It happens every January. But still, it always catches me off guard and leaves me feeling bleak. The dreaded January thaw. One night of rain and our gorgeous snow base is diminished by half. One night of freezing temperatures turns our world into an awkward skating rink. A funk envelopes the house. My husband Mark mopes around and resolves to go biking with studded tires instead skiing on the trails. I stare out at the garden through the fog, searching for solace. It’s only a tease though. I know better.
The only member of the household who finds meaning in this gray bout of mucky of weather is our dog, Earl. He gets a reprieve from suiting up in full winter regalia before heading outdoors. And like magic he can smell the earth again. His walks take on new significance. He lingers over scents unknown to me, no longer anxious to sprint back to the warmth of the house. His nose goes into overdrive when he catches something in the wind. I try and let his delight trickle down to me.
I’ve been through this before, I tell myself. I know what to do. I queue up a few classic episodes of The Office – like the one where Dwight forms an alliance with Jim and stages a secret operation from a cardboard box, or when Ryan (the temp) starts a fire in the break room with his cheesy pita, or maybe for one final belly laugh, the episode where Andy Bernard does the splits in his dance routine and lands on his car keys. I’m smiling already.
Then I head to the kitchen, open a bottle of Sangiovese, and start rummaging. Potatoes, leeks, mushrooms, shallots, a little wedge of Gruyère, and a splash of cream. That’s right. It’s time for a gratin.
I’m pretty sure that January was made for gratins. When else can you get away with a layer of browned cream and nutty cheese atop your vegetables? Or rather, when can you get away with AND feel good about it even? During a January thaw. That’s when.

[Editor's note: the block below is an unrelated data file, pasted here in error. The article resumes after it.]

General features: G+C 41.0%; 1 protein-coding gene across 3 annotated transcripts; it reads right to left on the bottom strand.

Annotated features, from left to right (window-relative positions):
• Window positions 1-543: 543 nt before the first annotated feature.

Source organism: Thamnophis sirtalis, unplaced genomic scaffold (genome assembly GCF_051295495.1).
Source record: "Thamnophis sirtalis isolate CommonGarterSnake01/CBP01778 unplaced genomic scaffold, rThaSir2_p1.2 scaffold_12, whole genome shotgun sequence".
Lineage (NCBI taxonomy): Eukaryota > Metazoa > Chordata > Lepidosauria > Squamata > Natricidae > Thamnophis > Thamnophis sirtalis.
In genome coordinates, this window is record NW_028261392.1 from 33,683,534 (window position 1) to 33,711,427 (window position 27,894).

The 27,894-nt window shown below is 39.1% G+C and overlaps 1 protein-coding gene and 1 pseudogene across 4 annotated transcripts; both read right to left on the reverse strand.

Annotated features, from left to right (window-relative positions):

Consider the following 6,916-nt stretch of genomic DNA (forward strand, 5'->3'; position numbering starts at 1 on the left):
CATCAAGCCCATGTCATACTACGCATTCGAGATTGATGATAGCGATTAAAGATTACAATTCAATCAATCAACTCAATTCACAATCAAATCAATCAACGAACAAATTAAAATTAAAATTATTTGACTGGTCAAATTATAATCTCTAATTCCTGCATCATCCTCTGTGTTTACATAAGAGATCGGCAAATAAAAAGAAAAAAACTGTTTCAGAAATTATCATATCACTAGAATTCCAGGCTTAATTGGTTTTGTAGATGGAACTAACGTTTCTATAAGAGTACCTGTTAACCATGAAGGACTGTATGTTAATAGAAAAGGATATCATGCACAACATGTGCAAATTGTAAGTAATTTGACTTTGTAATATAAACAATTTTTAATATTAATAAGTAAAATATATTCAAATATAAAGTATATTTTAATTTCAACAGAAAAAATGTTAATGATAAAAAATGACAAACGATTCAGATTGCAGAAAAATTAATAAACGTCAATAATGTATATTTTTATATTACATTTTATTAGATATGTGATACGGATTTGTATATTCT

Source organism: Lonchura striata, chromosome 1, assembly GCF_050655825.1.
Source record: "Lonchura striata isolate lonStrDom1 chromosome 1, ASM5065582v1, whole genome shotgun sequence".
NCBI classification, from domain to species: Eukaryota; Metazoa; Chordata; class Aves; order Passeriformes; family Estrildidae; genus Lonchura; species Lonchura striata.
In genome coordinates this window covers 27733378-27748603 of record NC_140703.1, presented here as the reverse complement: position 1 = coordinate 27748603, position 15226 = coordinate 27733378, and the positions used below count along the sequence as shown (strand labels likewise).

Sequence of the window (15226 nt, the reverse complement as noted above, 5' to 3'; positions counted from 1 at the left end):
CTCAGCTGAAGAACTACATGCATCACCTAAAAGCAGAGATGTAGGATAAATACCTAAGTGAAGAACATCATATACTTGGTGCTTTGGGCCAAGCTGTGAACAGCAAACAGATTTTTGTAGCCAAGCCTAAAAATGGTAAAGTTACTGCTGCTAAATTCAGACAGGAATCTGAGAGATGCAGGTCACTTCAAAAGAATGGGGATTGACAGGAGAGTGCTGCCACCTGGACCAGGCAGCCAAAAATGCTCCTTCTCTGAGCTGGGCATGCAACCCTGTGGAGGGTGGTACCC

I put the gratin in to bake and call Mark to my home office to escape into a much more amusing office. And later, when our spoons break through that golden brown crust to the goodness below, we sigh and revel in momentary potato induced amnesia. What weather?
My plan is working. Maybe even too well. By the time I repurpose the leftovers with a fried egg on top a few mornings later, the thermometer has plummeted back into single digits. It’s still disastrously icy, but I feel a little bit better about the whole thing. Earl, on the other hand, is ready for spring.
Leek and Potato Gratiné
Inspired from Russ Parson’s How to Pick a Peach
1 tablespoon butter
4 medium leeks, tops removed, and thinly sliced
4 ounces mushrooms, chopped (a mix is nice like cremini and shiitake)
3 small shallots, thinly sliced
1 1/2 pound potatoes
2 ounces Gruyére, grated
1 1/4 cups vegetable or chicken broth
1/2 cup heavy cream
Salt, white pepper, nutmeg
Saute the leeks in 1 tablespoon of butter over medium heat until softened, about 5 minutes. Add the mushrooms and shallots and reduce the heat to low. Cook for about another 5 minutes until the mushrooms begin to give off their moisture. Add a generous pinch of salt.
Slice the potatoes very thin – a mandolin makes quick work of this. I prefer my potatoes unpeeled, as long as the skin is relatively tender. Layer half of the potatoes in the bottom of a well buttered 8 1/2 x 11-inch casserole dish. Spread the leek and mushroom mixture over the potatoes, followed by half of the cheese. Give a sprinkle of salt over this if you’d like. Then layer on the remaining potatoes. Scatter the rest of the cheese over the top.
Gently heat the broth and carefully pour this over the potatoes so that the majority of the liquid rests under the potatoes and cheese. Drizzle the cream over the top and finnish with a grating of nutmeg and white pepper. Bake in a 400º F oven for 50-60 minutes until the top is thoroughly browned and the gratin looks compact. Serves about 6 as a side.